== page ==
Recovery Nutrition for Long Distance Runners

If you are planning on running a fall marathon this year your long runs have probably already started. You may be focusing on nutrition before and during your runs but what about after? Recovery nutrition after your long runs is just as essential as fueling your body before and during your training. For runners participating in two training sessions per day, recovery nutrition is especially important.

In order for your muscles to recover from the demands of your long runs or high intensity training sessions it is important to refuel with foods or fluids containing carbohydrates and protein. Carbohydrates will help replenish depleted glycogen stores and protein will help repair muscle damage.

Ideally you want to consume a meal, snack or fluids with 3-4 times the amount of carbohydrate as protein (or a 4:1 carbohydrate to protein ratio) within 30-60 minutes after your run. If you do not feel like eating a meal or snack right after your run, drink fluids such as low-fat chocolate milk or a smoothie made with low-fat milk or soy milk with 1cup of  frozen berries or 1 banana blended.

Examples of meals and snacks that will have a 4:1 ratio of carbohydrates to protein include:

  • 2 eggs scrambled + 2 slices of bread or 2 tortillas + 1 cup of grapes or other fruit
  • 1 cup of oatmeal + 1 cup of milk + 1/2 cup of blueberries
  • 1/5 cup granola cereal + 1 cup soy milk or milk + 1 banana sliced
  • 1 bagel + 2 tablespoons almond or peanut butter + 1 teaspoon honey
  • 3 oz lean turkey or chicken + 2 slices of whole wheat bread +  1 cup sliced fruit+ 1 oz  potato chips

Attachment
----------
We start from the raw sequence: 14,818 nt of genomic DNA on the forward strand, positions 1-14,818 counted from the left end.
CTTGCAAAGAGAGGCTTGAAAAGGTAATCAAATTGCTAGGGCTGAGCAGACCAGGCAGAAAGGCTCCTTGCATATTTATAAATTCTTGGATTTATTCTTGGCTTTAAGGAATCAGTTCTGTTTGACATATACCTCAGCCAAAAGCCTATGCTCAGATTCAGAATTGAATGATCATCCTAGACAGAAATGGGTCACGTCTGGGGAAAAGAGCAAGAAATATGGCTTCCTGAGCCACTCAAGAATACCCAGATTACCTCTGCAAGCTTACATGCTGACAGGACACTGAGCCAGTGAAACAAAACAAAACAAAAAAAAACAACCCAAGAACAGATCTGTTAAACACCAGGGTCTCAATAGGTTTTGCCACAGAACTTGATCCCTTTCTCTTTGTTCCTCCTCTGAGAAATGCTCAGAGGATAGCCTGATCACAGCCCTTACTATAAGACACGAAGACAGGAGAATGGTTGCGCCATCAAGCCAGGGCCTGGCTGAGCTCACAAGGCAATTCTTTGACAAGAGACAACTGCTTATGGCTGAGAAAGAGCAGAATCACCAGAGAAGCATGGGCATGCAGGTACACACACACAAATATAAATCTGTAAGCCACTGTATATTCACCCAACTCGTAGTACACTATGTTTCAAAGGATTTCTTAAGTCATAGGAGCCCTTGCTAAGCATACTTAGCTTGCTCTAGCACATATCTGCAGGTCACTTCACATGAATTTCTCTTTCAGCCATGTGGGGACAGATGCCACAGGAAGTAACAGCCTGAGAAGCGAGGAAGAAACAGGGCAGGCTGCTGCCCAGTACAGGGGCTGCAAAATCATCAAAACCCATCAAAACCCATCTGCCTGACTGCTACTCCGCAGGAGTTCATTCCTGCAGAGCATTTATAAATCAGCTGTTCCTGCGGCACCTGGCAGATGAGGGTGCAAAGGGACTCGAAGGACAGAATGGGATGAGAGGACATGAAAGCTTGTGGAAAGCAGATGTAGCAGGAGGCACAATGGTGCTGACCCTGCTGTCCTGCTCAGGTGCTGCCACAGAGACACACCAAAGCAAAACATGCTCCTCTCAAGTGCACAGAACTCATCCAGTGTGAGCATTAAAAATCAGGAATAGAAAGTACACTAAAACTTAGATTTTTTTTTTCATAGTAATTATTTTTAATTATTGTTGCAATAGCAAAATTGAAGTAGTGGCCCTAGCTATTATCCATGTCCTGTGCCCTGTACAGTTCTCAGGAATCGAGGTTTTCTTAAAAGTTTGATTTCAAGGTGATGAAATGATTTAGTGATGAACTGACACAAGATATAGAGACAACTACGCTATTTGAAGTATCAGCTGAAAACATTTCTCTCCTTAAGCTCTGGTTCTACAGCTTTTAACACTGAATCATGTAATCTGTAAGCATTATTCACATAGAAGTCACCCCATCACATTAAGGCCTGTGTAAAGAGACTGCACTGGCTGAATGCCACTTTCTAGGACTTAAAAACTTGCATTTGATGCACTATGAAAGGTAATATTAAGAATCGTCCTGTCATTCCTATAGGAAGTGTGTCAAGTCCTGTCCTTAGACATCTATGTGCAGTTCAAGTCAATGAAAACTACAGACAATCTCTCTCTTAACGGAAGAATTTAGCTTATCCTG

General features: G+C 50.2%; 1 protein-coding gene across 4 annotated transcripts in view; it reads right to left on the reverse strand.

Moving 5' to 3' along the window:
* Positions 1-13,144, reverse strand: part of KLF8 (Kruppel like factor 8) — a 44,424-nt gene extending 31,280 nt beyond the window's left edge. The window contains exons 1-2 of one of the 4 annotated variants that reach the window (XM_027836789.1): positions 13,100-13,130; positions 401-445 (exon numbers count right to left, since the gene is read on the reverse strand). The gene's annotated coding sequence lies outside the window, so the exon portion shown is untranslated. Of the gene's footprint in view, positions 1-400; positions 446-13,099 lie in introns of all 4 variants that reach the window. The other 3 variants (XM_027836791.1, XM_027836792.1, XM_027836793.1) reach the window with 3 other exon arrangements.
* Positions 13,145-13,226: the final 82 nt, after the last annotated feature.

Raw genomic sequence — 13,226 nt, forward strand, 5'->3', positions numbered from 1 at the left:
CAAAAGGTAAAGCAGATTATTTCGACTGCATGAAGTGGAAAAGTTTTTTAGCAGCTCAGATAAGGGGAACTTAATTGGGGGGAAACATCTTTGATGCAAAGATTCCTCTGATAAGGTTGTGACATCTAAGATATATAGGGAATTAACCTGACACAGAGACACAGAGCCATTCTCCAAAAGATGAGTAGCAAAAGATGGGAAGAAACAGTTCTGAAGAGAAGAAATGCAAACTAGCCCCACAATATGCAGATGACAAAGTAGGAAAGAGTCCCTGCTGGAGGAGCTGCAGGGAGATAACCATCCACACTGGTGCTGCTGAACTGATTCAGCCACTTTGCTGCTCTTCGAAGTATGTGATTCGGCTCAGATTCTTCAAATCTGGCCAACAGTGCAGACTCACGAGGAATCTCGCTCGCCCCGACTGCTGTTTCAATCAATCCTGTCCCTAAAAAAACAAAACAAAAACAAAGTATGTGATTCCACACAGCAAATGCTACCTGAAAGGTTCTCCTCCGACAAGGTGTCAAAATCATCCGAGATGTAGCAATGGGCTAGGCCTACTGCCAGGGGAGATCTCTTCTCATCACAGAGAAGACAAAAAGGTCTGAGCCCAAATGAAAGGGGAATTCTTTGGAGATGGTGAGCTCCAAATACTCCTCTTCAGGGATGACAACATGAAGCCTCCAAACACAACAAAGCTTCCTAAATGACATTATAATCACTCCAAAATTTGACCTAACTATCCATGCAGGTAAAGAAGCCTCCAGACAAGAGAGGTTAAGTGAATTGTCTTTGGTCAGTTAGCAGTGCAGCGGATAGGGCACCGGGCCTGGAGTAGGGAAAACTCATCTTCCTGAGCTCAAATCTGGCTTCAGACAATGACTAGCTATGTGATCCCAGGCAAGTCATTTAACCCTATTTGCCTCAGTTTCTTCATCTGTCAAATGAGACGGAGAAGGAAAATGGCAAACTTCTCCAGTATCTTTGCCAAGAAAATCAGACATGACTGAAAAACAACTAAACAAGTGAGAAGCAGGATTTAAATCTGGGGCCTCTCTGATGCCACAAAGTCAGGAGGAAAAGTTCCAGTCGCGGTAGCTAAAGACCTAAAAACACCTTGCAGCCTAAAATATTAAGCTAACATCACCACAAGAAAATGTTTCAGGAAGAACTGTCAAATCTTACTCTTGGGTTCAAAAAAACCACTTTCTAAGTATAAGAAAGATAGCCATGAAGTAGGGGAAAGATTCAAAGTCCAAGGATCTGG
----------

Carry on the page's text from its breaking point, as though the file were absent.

• 1.5 cups of pasta + 3 oz lean ground meat or turkey + ½ cup spaghetti sauce
  • 1 large baked potato + ¼ cup shredded cheese + 1 cup cooked broccoli
  • 1 banana + 2 tablespoons peanut butter or almond butter
  • 1/3 cup of almonds + ¼ cup of raisins or other dried fruit
  • 1 cup of yogurt +1/2 cup granola+ ½ cup sliced stawberries
  • Energy bar or granola bar with 3-4 grams carbohydrates as protein

If you are commuting to your running location, it is a good idea to plan ahead and pack a snack or recovery drink to have available soon after your run. Several commercial recovery drinks are available with a 4:1 carbohydrate to protein ratio. Try freezing a recovery drink, smoothie or chocolate milk and keeping it in a cooler in your car for after long hot runs.

If you notice that you are a “salty sweater” or you have salt crystals on your skin and clothing, choose food or fluid choices that include sodium with your recovery meal. Foods that are good sources of sodium are pretzels, baked chips or pita chips, soups, lunch meats, pickles, mustard or ketchup.

Including fruits and vegetables with your meals and snacks will also help you replenish fluid and potassium lost in sweat during long training sessions. If you weigh yourself before and after your runs and notice that you are losing weight, drink at least 16-24 fl oz of water or sports drink for every pound of weight lost. Continue to eat balanced meals and hydrate throughout the day to prepare for your next training run and a successful training season.

Paula Mrowczynski-Hernandez RD, LD

References:

Clark, N.  Sports Nutrition Guidebook.  2003.  Brookline, MA.  Sports Medicine Associates

Clark, N. Nancy Clark’s Food Guide for Marathoners.2007. Oxford, UK. Meyer & Meyer Sports

Rosenbloom, C.A and Coleman, E.J.  Sports Nutrition: A Practice Manual for Professionals, 5th Edition.  2012.  American Dietetic Association; Sports, Cardiovascular & Wellness Nutritionists Dietetic Practice Group

Ryan, M. Sports Nutrition for Endurance Athletes 3rd Edition.  2012. Boulder, CO. Velopress

 

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